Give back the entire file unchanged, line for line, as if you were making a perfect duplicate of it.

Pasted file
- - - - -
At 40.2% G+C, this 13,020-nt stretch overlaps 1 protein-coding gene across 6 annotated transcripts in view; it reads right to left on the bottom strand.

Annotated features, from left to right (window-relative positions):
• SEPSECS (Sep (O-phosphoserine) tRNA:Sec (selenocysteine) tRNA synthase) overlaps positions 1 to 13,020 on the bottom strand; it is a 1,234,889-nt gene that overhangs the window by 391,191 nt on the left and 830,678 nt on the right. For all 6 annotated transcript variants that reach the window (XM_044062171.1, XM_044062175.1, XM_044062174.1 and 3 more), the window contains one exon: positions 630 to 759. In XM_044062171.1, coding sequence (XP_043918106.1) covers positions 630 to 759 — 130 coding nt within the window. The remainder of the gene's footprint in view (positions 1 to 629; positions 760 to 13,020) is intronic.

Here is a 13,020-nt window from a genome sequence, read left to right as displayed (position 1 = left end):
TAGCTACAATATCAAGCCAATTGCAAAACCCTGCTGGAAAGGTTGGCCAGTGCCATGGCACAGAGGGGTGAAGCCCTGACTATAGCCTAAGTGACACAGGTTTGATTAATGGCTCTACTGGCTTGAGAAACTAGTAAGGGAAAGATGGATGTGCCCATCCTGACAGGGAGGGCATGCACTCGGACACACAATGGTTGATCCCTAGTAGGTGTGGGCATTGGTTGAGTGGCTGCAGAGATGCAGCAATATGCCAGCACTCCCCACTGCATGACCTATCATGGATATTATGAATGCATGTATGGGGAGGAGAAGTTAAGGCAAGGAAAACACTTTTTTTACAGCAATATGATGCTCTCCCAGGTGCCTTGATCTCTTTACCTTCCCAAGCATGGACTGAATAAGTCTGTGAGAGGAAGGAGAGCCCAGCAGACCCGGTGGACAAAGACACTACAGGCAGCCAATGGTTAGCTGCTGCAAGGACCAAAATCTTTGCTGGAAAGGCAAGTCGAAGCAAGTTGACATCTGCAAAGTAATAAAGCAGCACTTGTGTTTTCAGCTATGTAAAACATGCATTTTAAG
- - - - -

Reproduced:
At 40.2% G+C, this 13,020-nt stretch overlaps 1 protein-coding gene across 6 annotated transcripts in view; it reads right to left on the bottom strand.

Annotated features, from left to right (window-relative positions):
• SEPSECS (Sep (O-phosphoserine) tRNA:Sec (selenocysteine) tRNA synthase) overlaps positions 1 to 13,020 on the bottom strand; it is a 1,234,889-nt gene that overhangs the window by 391,191 nt on the left and 830,678 nt on the right. For all 6 annotated transcript variants that reach the window (XM_044062171.1, XM_044062175.1, XM_044062174.1 and 3 more), the window contains one exon: positions 630 to 759. In XM_044062171.1, coding sequence (XP_043918106.1) covers positions 630 to 759 — 130 coding nt within the window. The remainder of the gene's footprint in view (positions 1 to 629; positions 760 to 13,020) is intronic.

Here is a 13,020-nt window from a genome sequence, read left to right as displayed (position 1 = left end):
TAGCTACAATATCAAGCCAATTGCAAAACCCTGCTGGAAAGGTTGGCCAGTGCCATGGCACAGAGGGGTGAAGCCCTGACTATAGCCTAAGTGACACAGGTTTGATTAATGGCTCTACTGGCTTGAGAAACTAGTAAGGGAAAGATGGATGTGCCCATCCTGACAGGGAGGGCATGCACTCGGACACACAATGGTTGATCCCTAGTAGGTGTGGGCATTGGTTGAGTGGCTGCAGAGATGCAGCAATATGCCAGCACTCCCCACTGCATGACCTATCATGGATATTATGAATGCATGTATGGGGAGGAGAAGTTAAGGCAAGGAAAACACTTTTTTTACAGCAATATGATGCTCTCCCAGGTGCCTTGATCTCTTTACCTTCCCAAGCATGGACTGAATAAGTCTGTGAGAGGAAGGAGAGCCCAGCAGACCCGGTGGACAAAGACACTACAGGCAGCCAATGGTTAGCTGCTGCAAGGACCAAAATCTTTGCTGGAAAGGCAAGTCGAAGCAAGTTGACATCTGCAAAGTAATAAAGCAGCACTTGTGTTTTCAGCTATGTAAAACATGCATTTTAAG